Rediscovering his work environment and designing a system which worked for him and his team is an ongoing journey. Aleem emphasized how fortunate he is to be able to make this a reality and how every obstacle encourages him to push further and focus on fulfilling his ambitions. “My work environment became surreal to me when I was sitting in this wheelchair in my kitchen in my food truck. Just being able to maneuver and not maneuver, how to pick this up or not, with no one’s help, was not easy. I purposely had to go through that for the first five years of opening the food truck. Call it ‘Trials and tribulations of opening a food truck when you’re paralyzed,’” he jokes. Aleem emphasizes how cooking is his purpose and The Holy Grill (THG) allowed him to pursue his passion. “My functionality is there, I’m capable of cooking up a storm in my food truck, but I had to alter a lot of different things in my life in order to do that. Every single day from the first day of service to the last day. I have to give it my all and go a little further than other people. For me it’s a physical and mental exercise.”
This focus is evident in Chef Aleem’s charismatic, energetic and genuine personality. He does his work with a lot of integrity and holds a lot of pride in the community he has created. Serving up a bold yet simple menu, Syed believes that the power of a meal to comfort and excite people is unparalleled. “And what I’m doing with our franchise, with THG’s Hot Chicken–specializing in Nashville-style Hot Chicken Tenders—is very simple. But I just finished telling my chefs today, “Listen, when you clock in, we have a system. A system that we’ve built.” It’s going to be me, my three guys, including my sous chef and chef de cuisine, and we’re going to rock the house. That’s all we need. The epitome of team.” Throughout all these goals and achievements, Syed keeps family and community at the center of his story. “Community wise, I stuck to my roots, I listened to what my parents told me, “Take care of yours first.” So I would always cater to the Indian/Pakistani community. Make everything halal. It didn’t matter if you are Muslim or not. I was just targeting the Indian/Pakistani demographic specifically. That became us doing events where people recognized me as my parent’s son. It would be an order of burgers, tenders, tacos, but also they want two trays of biryani.”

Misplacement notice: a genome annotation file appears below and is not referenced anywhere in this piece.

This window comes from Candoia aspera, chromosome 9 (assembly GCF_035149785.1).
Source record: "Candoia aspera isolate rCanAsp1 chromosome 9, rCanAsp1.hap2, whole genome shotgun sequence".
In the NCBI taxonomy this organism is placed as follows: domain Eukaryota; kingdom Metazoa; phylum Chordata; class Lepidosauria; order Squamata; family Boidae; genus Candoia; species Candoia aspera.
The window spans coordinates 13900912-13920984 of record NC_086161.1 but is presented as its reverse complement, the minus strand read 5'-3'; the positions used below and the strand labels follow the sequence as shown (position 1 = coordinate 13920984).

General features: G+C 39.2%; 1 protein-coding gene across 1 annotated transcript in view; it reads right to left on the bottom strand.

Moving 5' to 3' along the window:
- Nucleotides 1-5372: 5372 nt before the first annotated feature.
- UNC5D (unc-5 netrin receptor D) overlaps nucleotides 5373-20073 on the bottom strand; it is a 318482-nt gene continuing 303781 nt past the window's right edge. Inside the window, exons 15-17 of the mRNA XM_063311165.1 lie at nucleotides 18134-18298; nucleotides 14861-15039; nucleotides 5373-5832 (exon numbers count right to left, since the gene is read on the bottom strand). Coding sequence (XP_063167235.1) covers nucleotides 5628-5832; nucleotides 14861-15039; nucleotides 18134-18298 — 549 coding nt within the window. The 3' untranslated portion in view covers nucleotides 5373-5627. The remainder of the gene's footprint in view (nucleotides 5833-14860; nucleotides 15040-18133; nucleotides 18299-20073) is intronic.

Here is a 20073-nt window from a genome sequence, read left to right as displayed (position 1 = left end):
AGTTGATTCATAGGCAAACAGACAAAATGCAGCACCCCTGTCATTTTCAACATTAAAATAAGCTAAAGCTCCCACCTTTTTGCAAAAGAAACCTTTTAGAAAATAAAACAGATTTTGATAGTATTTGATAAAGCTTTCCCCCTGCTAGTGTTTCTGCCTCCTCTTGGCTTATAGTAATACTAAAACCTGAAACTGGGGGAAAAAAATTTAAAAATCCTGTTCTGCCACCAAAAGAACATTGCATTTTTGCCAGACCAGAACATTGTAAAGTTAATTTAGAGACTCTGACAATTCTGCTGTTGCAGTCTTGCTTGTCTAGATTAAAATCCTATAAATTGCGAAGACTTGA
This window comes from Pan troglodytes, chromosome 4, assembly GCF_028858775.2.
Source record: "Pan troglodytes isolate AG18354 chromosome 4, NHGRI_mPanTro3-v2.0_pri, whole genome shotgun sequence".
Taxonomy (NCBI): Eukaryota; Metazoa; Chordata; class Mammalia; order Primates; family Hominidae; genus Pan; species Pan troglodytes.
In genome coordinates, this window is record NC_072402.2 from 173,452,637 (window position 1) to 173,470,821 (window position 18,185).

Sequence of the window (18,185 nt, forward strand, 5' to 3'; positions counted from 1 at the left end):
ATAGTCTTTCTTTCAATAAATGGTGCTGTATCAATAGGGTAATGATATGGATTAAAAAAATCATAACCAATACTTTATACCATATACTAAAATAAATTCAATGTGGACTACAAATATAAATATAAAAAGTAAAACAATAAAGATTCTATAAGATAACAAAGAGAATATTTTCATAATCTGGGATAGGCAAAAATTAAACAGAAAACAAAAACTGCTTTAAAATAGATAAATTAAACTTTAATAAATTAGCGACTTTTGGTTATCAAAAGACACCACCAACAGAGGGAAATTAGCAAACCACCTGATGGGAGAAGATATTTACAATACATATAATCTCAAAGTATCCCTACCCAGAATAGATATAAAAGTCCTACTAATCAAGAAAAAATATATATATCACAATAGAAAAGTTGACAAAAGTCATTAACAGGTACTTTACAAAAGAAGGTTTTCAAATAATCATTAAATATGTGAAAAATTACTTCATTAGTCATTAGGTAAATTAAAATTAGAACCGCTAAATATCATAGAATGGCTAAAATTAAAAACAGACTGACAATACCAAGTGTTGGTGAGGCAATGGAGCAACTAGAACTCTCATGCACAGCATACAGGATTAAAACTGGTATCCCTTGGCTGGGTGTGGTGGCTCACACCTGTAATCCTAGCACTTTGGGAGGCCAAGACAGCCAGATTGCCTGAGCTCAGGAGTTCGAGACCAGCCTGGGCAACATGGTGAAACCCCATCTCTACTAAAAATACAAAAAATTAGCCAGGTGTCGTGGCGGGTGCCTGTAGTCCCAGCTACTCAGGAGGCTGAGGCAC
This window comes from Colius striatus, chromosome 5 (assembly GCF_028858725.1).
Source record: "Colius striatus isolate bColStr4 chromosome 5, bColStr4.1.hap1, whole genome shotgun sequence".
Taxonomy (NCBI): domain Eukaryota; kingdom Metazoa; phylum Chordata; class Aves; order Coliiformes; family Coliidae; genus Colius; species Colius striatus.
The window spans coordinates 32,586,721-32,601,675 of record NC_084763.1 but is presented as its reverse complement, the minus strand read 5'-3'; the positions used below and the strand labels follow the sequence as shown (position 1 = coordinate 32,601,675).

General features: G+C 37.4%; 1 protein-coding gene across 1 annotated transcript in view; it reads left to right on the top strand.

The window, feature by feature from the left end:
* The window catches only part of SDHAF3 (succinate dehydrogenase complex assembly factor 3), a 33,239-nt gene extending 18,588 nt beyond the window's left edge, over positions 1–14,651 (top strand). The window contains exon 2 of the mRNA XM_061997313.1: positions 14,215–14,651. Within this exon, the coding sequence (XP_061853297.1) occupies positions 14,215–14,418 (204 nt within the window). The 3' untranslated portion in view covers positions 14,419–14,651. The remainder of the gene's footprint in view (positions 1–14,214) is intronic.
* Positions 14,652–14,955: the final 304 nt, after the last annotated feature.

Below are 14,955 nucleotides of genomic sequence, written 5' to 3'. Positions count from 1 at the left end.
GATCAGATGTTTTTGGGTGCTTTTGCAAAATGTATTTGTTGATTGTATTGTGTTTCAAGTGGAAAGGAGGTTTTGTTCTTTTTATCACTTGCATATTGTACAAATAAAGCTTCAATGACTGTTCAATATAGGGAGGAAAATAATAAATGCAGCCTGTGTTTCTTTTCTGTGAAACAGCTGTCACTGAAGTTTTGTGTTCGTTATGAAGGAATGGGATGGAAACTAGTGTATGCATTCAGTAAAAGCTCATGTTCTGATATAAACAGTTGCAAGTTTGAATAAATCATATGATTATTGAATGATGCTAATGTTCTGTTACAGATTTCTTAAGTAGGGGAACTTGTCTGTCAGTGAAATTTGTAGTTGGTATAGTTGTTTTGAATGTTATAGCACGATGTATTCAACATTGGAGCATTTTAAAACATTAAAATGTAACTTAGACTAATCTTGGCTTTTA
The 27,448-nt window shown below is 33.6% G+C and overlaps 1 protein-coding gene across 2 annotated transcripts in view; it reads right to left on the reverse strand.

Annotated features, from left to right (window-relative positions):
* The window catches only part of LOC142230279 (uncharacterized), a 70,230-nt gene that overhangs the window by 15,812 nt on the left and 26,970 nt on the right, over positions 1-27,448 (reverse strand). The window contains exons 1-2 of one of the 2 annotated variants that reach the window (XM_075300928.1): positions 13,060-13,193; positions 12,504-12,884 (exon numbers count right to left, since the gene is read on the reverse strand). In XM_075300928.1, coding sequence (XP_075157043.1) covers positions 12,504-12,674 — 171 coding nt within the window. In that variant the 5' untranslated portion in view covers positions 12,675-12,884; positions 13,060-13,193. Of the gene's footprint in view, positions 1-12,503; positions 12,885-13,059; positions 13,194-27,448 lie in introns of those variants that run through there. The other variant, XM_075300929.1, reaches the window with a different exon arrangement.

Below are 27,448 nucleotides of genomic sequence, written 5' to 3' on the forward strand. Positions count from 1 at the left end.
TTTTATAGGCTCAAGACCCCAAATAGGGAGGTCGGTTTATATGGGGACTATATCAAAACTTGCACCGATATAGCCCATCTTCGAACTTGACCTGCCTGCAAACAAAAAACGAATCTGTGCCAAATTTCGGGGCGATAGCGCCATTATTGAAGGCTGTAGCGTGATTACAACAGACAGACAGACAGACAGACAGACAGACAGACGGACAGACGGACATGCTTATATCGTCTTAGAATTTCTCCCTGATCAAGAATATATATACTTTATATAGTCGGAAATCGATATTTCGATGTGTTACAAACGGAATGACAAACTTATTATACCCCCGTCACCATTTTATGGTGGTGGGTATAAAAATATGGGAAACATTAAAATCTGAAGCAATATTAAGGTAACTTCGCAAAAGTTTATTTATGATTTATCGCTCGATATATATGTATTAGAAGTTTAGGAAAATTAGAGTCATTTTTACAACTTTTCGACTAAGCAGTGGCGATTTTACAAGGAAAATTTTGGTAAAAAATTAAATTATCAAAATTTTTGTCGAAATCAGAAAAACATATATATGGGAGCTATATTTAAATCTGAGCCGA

Within the next week, Chef Aleem will be opening his first restaurant, THG’s Hot Chicken, in Scarborough. The restaurant is designed to be fully accessible to both employees and patrons. In ten years, Aleem hopes to have ten more restaurants across the Northeast. “At the end of the day, I’m doing this because that’s what I want to do. And it was what I was doing before I became paralyzed. And it’s the one thing I’m really good at. I’m just following my heart.”
When asked where he feels like he most belongs, Chef Aleem took the opportunity to quote a mentor of his, Uncle Chin, who taught Syed that it’s not about finding a place you belong, rather making a space for yourself to be. “He told me this when I was freaking out and didn’t know what to do. ‘Everyone’s a star, Aleem. It’s up to us to dig down into our hearts and pull that star out and show it to the whole world.’”